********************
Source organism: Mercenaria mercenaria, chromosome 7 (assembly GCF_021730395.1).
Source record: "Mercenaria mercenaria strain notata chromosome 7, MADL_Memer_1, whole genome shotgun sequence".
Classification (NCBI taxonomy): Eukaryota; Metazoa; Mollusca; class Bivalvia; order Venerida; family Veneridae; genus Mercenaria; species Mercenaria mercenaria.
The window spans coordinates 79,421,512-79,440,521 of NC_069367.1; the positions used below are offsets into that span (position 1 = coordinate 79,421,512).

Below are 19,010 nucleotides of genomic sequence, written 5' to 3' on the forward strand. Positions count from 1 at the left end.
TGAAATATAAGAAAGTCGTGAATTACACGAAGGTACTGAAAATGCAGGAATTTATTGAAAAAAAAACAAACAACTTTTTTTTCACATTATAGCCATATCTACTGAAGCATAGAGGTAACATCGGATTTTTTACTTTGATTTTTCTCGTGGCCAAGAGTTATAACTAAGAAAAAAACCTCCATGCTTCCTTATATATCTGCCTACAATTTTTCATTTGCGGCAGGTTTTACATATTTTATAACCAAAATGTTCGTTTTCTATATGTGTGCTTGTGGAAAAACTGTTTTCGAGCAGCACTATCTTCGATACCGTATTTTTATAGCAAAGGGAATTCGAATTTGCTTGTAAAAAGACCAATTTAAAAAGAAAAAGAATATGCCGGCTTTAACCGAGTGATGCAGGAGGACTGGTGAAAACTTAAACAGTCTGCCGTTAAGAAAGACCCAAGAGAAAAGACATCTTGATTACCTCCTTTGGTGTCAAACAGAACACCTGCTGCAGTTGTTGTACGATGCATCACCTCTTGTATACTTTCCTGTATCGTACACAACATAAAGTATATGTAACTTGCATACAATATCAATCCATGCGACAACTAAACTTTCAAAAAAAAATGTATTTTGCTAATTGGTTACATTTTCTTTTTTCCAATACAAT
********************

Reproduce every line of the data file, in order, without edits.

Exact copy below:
Source organism: Mercenaria mercenaria, chromosome 7 (assembly GCF_021730395.1).
Source record: "Mercenaria mercenaria strain notata chromosome 7, MADL_Memer_1, whole genome shotgun sequence".
Classification (NCBI taxonomy): Eukaryota; Metazoa; Mollusca; class Bivalvia; order Venerida; family Veneridae; genus Mercenaria; species Mercenaria mercenaria.
The window spans coordinates 79,421,512-79,440,521 of NC_069367.1; the positions used below are offsets into that span (position 1 = coordinate 79,421,512).

Below are 19,010 nucleotides of genomic sequence, written 5' to 3' on the forward strand. Positions count from 1 at the left end.
TGAAATATAAGAAAGTCGTGAATTACACGAAGGTACTGAAAATGCAGGAATTTATTGAAAAAAAAACAAACAACTTTTTTTTCACATTATAGCCATATCTACTGAAGCATAGAGGTAACATCGGATTTTTTACTTTGATTTTTCTCGTGGCCAAGAGTTATAACTAAGAAAAAAACCTCCATGCTTCCTTATATATCTGCCTACAATTTTTCATTTGCGGCAGGTTTTACATATTTTATAACCAAAATGTTCGTTTTCTATATGTGTGCTTGTGGAAAAACTGTTTTCGAGCAGCACTATCTTCGATACCGTATTTTTATAGCAAAGGGAATTCGAATTTGCTTGTAAAAAGACCAATTTAAAAAGAAAAAGAATATGCCGGCTTTAACCGAGTGATGCAGGAGGACTGGTGAAAACTTAAACAGTCTGCCGTTAAGAAAGACCCAAGAGAAAAGACATCTTGATTACCTCCTTTGGTGTCAAACAGAACACCTGCTGCAGTTGTTGTACGATGCATCACCTCTTGTATACTTTCCTGTATCGTACACAACATAAAGTATATGTAACTTGCATACAATATCAATCCATGCGACAACTAAACTTTCAAAAAAAAATGTATTTTGCTAATTGGTTACATTTTCTTTTTTCCAATACAAT